M: Well done. One point. What's the currency of Sweden?

R: Oh, that's the krona.

M: Oh, yeah. The Swedish krona.

R: I lived there. So I should know that.

M: To what country do the Canary Islands belong?

R: Canary Islands?

M: The Canary Islands.

R: The Canary Islands? Do you mean The Canary Islands?

M: Delete this.

R: Oh my god. Please keep that in. That's funny. The Canary Islands belong to Spain, by the way. I've been there.

M: The Canary Islands. Canary. Canary.

R: The Canary, The Canary islands.

M: I can't pronounce the islands. The Canary Islands belong to Spain. Yes. Well done. What's the highest peak in Africa, Rory? Come on.

R: Oh, that's Kilimanjaro.

M: Hey. Hemingway. What's the capital of Peru?

R: Oh... It's not Quito, is it?

M: Lima.

R: Oh, sorry. Quito is the capital of Ecuador, I want to say. Or Colombia.

M: So, dear listener, as you see, an educated native speaker is not quite educated.
R: Well, I'm being badgered. And I don't even know what my time limit for answering questions is. However, I already said that geography wasn't my thing. So whatever. But what is my thing is grammar. I used a lot of the third conditional here. Can we talk about the grammar, please?

M: Shoot. The third conditional. Hit us with the third conditional.

R: I did, but now you're going to explain it because I can't. Good luck.

M: If I had had the chance. I wouldn't have taken it as a subject. So in the past, you see, we're talking in the past, about the past, at school, finito. And we imagine a situation so if, you know but it's not real, not real past. So if Rory had had the chance, but he didn't, I would have taken but he didn't. Right? So yeah, Rory, could you pronounce it naturally? So our listener could hear the natural pronunciation?

R: If I'd had. Or if I had had. Had had. Had had.

M: If I'd had?

R: Well, I'd say if I'd had. But Todd, but if I had had, if I had had. So it's like, really quick. Had had.

M: Had had. Had had the chance.

R: If I'd had the chance.

M: Had had the chance, I...

R: Had had the chance.

M: The whole thing.

R: Oh, sorry.

M: Say the whole freaking sentence.

R: But if I'd had the chance, I would have dropped it.

M: Sweet. Thank you.

R: But can we transfer it to something else? Could you ask me a question about school subjects, for example?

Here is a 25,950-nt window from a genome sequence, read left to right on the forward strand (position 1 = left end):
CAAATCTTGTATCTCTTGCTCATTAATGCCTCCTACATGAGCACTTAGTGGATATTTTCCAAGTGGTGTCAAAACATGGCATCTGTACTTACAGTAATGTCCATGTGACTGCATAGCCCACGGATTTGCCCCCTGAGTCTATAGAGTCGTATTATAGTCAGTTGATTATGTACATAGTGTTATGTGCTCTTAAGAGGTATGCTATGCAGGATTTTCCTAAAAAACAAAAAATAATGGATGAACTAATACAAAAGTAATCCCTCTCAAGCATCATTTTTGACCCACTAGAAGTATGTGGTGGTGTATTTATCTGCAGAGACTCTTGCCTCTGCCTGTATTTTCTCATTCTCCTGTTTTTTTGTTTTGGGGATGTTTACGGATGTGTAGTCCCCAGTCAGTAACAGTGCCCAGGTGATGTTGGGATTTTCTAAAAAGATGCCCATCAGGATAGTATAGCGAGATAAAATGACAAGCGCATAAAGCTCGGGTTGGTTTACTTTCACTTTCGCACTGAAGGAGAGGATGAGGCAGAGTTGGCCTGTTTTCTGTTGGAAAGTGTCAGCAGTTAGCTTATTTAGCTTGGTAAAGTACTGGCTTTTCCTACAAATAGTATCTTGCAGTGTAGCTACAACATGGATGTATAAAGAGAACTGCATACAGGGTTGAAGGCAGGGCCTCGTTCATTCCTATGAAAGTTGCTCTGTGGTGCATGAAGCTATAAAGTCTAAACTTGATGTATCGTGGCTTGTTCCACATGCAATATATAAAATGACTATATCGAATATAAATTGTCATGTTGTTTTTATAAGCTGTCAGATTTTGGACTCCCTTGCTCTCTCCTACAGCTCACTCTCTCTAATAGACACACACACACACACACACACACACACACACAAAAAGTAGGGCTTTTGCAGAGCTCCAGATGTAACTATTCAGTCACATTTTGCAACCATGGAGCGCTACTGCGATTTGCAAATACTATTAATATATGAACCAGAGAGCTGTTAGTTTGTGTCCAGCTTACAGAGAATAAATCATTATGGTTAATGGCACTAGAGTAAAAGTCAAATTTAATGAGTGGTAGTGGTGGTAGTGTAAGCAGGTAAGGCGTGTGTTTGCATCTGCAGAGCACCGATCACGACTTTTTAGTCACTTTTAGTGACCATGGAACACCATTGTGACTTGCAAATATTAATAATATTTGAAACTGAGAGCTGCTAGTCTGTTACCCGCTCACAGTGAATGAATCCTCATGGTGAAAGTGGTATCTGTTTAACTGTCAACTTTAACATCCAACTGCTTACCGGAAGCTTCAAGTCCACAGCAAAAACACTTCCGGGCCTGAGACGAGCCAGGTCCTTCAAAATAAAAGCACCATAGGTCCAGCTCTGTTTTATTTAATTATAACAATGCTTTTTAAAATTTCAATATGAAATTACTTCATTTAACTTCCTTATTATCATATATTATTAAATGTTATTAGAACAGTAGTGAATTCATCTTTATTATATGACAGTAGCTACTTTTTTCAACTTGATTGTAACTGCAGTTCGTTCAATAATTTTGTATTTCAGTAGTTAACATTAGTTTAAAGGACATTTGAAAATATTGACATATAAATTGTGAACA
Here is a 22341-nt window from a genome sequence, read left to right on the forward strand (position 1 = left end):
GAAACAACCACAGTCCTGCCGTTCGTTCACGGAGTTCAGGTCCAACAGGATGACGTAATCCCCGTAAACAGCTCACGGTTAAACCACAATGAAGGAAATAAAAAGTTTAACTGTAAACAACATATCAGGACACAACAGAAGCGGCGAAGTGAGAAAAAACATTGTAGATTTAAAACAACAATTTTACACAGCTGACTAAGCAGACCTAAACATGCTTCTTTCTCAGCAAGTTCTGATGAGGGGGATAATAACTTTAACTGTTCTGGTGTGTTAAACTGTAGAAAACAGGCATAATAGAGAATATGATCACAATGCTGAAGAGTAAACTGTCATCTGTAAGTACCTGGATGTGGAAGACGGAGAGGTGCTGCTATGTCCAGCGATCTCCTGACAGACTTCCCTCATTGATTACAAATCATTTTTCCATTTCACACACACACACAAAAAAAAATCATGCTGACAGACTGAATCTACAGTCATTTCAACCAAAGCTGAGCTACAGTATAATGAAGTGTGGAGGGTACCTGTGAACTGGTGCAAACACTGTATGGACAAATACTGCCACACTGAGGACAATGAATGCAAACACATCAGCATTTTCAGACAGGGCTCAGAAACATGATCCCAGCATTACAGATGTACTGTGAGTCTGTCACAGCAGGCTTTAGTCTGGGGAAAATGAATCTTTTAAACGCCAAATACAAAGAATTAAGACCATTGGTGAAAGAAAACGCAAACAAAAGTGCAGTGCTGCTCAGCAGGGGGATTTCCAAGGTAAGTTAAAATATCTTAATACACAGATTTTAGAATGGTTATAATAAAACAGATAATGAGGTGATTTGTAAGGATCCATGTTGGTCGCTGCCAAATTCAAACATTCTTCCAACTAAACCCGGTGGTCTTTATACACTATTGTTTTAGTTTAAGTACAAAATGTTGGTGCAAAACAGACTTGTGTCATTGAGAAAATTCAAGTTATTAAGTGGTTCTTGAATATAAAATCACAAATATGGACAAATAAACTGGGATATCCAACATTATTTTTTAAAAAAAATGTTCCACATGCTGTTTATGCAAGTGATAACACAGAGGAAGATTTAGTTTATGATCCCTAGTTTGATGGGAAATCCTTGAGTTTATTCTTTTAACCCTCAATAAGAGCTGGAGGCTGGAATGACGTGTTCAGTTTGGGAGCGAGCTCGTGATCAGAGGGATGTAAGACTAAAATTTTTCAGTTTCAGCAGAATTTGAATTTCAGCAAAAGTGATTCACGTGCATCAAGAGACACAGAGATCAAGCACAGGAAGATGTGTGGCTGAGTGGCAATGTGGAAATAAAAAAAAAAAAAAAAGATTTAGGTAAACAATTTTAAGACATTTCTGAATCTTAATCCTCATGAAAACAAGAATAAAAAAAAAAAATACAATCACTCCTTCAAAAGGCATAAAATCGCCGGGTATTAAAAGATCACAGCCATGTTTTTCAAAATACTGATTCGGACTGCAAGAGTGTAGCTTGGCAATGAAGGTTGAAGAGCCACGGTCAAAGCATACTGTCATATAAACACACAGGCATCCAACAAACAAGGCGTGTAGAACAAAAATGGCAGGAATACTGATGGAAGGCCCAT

M: Yeah. What about astronomy, Rory?
R: Oh, yes. I never studied astronomy. But if I'd had the chance then I would have taken it at school.

M: Yeah. When you talk about school, university, your childhood, feel free to use the third conditional about unreal past. For example, if in the past, like when I was at university, if I'd been able to, if I had been able to I'd have traveled to South America, but I couldn't do it. I didn't have any money or I was busy. And I didn't go. So I'd have traveled. I would have traveled. I'd have traveled. Rory, could you pronounce the whole thing? The whole sentence. For us to hear your natural Scottish pronunciation? Scotland freedom.

R: What was it? What was it? I think if I'd been able to, I'd have traveled to South America to see the rainforest.

M: Yeah.

R: Oh, no, I didn't see it like that, though. It's like, oh, yeah, I wouldn't have said it like that. I would have said like, oh, if I'd been able to, then I would have traveled to South America to see the rainforest. There we go. Much more natural pronunciation.

M: Back in the past, right? But I wasn't. And it didn't happen. Also, for example, you can say that, for example, your geography teacher was horrible. Like a horrible teacher, you hated geography. And then you imagine, oh, what if the teacher, you know... Right? So what do you say? If I'd decent geography classes, I'd have loved it at school. But you didn't have good classes. The teacher was horrible. And you hated geography. Yeah?

R: If I'd have better teachers, I would have paid more attention. I would have stayed. You could say that for any subject. Maybe that's our new hack. Like if something if you get asked a question about a random topic, and you'd be like, well, if I'd had better teachers, I would have paid more attention to that in school. Ask another question. Let's transfer this.

M: For example, mathematics. Did you have mathematics at school? Did you like it?

R: No, I hated mathematics. If I'd had better teachers, then I probably would have done better with it. There we go. Any subject.

M: Yep. And anything about school, just blame it on the teachers.

R: Well, why not? We're doing that anyway.

M: Sorry, teachers. If you're a school teacher, sorry. It's just a good way to use the third conditional. Thank you very much for listening! Thank you so much! Love, hugs and kisses! Smash the like button, subscribe. Share our videos, love and joy. Bye!

R: Do not smash the like button, be nice to the like button, just press... Bye!